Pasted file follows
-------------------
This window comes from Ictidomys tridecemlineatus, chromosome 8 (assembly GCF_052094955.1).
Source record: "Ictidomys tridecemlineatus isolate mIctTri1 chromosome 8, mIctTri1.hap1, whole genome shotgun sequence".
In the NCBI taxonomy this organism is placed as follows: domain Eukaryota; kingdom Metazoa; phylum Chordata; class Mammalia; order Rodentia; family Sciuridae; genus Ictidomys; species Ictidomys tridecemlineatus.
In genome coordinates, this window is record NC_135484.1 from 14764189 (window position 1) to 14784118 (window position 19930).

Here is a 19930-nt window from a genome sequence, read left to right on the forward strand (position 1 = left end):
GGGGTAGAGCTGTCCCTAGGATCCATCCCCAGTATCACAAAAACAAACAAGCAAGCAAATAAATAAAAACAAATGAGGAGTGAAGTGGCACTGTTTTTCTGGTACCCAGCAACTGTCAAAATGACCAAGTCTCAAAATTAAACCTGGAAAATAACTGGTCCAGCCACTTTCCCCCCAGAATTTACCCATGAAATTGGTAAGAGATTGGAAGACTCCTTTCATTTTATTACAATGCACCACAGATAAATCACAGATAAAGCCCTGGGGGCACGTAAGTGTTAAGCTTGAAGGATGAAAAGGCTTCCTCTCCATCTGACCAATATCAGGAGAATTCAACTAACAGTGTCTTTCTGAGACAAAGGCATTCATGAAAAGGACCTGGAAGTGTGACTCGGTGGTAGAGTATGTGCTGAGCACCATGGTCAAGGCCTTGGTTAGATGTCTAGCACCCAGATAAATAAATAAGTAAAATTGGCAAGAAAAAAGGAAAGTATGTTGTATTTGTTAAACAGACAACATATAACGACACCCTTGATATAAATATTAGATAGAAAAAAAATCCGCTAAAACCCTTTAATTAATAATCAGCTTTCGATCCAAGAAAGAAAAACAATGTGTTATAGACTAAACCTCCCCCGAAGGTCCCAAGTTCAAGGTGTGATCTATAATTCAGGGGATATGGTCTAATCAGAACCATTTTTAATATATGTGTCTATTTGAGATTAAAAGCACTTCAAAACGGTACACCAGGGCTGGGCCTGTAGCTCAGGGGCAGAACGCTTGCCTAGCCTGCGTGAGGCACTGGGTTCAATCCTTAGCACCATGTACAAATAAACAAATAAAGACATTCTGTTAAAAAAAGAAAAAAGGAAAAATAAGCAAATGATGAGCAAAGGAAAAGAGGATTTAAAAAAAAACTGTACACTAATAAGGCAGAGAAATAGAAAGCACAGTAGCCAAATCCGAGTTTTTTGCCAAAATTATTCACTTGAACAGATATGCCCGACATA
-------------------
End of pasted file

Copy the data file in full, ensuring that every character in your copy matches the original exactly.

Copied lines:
This window comes from Ictidomys tridecemlineatus, chromosome 8 (assembly GCF_052094955.1).
Source record: "Ictidomys tridecemlineatus isolate mIctTri1 chromosome 8, mIctTri1.hap1, whole genome shotgun sequence".
In the NCBI taxonomy this organism is placed as follows: domain Eukaryota; kingdom Metazoa; phylum Chordata; class Mammalia; order Rodentia; family Sciuridae; genus Ictidomys; species Ictidomys tridecemlineatus.
In genome coordinates, this window is record NC_135484.1 from 14764189 (window position 1) to 14784118 (window position 19930).

Here is a 19930-nt window from a genome sequence, read left to right on the forward strand (position 1 = left end):
GGGGTAGAGCTGTCCCTAGGATCCATCCCCAGTATCACAAAAACAAACAAGCAAGCAAATAAATAAAAACAAATGAGGAGTGAAGTGGCACTGTTTTTCTGGTACCCAGCAACTGTCAAAATGACCAAGTCTCAAAATTAAACCTGGAAAATAACTGGTCCAGCCACTTTCCCCCCAGAATTTACCCATGAAATTGGTAAGAGATTGGAAGACTCCTTTCATTTTATTACAATGCACCACAGATAAATCACAGATAAAGCCCTGGGGGCACGTAAGTGTTAAGCTTGAAGGATGAAAAGGCTTCCTCTCCATCTGACCAATATCAGGAGAATTCAACTAACAGTGTCTTTCTGAGACAAAGGCATTCATGAAAAGGACCTGGAAGTGTGACTCGGTGGTAGAGTATGTGCTGAGCACCATGGTCAAGGCCTTGGTTAGATGTCTAGCACCCAGATAAATAAATAAGTAAAATTGGCAAGAAAAAAGGAAAGTATGTTGTATTTGTTAAACAGACAACATATAACGACACCCTTGATATAAATATTAGATAGAAAAAAAATCCGCTAAAACCCTTTAATTAATAATCAGCTTTCGATCCAAGAAAGAAAAACAATGTGTTATAGACTAAACCTCCCCCGAAGGTCCCAAGTTCAAGGTGTGATCTATAATTCAGGGGATATGGTCTAATCAGAACCATTTTTAATATATGTGTCTATTTGAGATTAAAAGCACTTCAAAACGGTACACCAGGGCTGGGCCTGTAGCTCAGGGGCAGAACGCTTGCCTAGCCTGCGTGAGGCACTGGGTTCAATCCTTAGCACCATGTACAAATAAACAAATAAAGACATTCTGTTAAAAAAAGAAAAAAGGAAAAATAAGCAAATGATGAGCAAAGGAAAAGAGGATTTAAAAAAAAACTGTACACTAATAAGGCAGAGAAATAGAAAGCACAGTAGCCAAATCCGAGTTTTTTGCCAAAATTATTCACTTGAACAGATATGCCCGACATA